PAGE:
Iraq 'black ops' executive hired by Dubai for anti-Qatar attack

Iraq 'black ops' executive hired by Dubai for anti-Qatar attack
Investigation: A veteran of Pentagon propaganda operations was hired by a Dubai-based company to create a film accusing Qatar of links to terrorism, the Bureau of Investigative Journalism reveals.
5 min read
The film sought to convince US politicians that Qatar supported international terrorists [AFP]

Charles Andreae, whose firm Andreae & Associates was contracted to produce the film, used to work for PR firm Bell Pottinger. While at Bell Pottinger, he helped oversee a $500 million contract with the Pentagon to run top secret influence operations during the Iraq war.

The latest contract underscores growing concerns about foreign influence campaigns in the heart of Washington. While much focus has been on Russia's role in the US elections, Gulf countries have also been spending large sums of money pushing their agenda to President Trump's administration.

In August 2017, Andreae, former CEO of Bell Pottinger USA, was given more than $500,000 to produce a six-part film linking Qatar with global terrorism.

The slickly produced film, entitled Qatar: A Dangerous Alliance, features conservative pundits talking about Qatar's links with Islamist groups, interspersed with news and archive footage.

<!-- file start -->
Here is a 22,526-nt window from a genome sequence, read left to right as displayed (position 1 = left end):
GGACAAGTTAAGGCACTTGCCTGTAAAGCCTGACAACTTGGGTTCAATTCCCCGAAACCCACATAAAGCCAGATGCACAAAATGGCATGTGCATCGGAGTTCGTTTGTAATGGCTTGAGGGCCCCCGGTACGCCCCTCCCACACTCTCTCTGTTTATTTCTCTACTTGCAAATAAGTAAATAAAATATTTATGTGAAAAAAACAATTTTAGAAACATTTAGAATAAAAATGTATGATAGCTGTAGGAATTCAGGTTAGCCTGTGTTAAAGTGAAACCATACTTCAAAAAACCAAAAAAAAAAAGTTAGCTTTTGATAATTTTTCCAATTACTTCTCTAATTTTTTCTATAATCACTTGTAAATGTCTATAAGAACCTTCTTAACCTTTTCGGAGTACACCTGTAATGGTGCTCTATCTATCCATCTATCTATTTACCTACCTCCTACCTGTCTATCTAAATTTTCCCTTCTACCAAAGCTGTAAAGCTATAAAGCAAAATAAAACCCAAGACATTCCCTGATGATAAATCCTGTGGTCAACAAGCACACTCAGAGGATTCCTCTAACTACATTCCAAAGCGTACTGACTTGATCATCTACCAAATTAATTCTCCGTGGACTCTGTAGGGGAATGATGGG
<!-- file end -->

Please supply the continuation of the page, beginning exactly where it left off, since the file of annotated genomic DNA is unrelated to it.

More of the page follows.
Copies of the video were distributed at an event at the Hudson Institute think-tank in October 2017. President Trump's former chief strategist, Steve Bannon, was a keynote speaker at the event, as was former Defense Secretary Leon Panetta and General David Petraeus, former CIA director.

Though its subject matter is niche and the treatment not especially gripping, the documentary appears to have been viewed more than 700,000 times on YouTube and is also streamable on Amazon.

While at Bell Pottinger, Andreae ran the Washington end of a Pentagon propaganda programme contract in Iraq revealed by the Bureau of Investigative Journalism and The Sunday Times in 2016, the agency's co-founder, Tim Bell, told the Bureau last week.

The Iraq programme included news reports made to look like they were produced by Arab media channels and fake al Qaeda videos used to track the viewers. The Bell Pottinger "psyops" team reported to General Petraeus, who led American forces in Iraq.

Bell Pottinger went into administration last year, after it was implicated in a controversial campaign to stir up racial tension in South Africa.

The film was commissioned at a time when the Saudi and UAE governments were stepping up an unprecedented international campaign against Qatar

The Qatar film contract came to light in a newly filed lobbying declaration with the US Department of Justice. US companies are required by law to disclose information on lobbying and PR work for foreign clients.

The declaration showed that Andreae & Associates (A&A) was hired in August 2017 by Lapis Communications to produce "six multimedia products focused on an investigation into the role of the state of Qatar and the state's connection to global terrorism". Lapis is a Dubai-based strategic communications firm owned by an Afghan-Australian entrepreneur.

Read more: Trump's other foreign collusion scandal: Abu Dhabi's dollars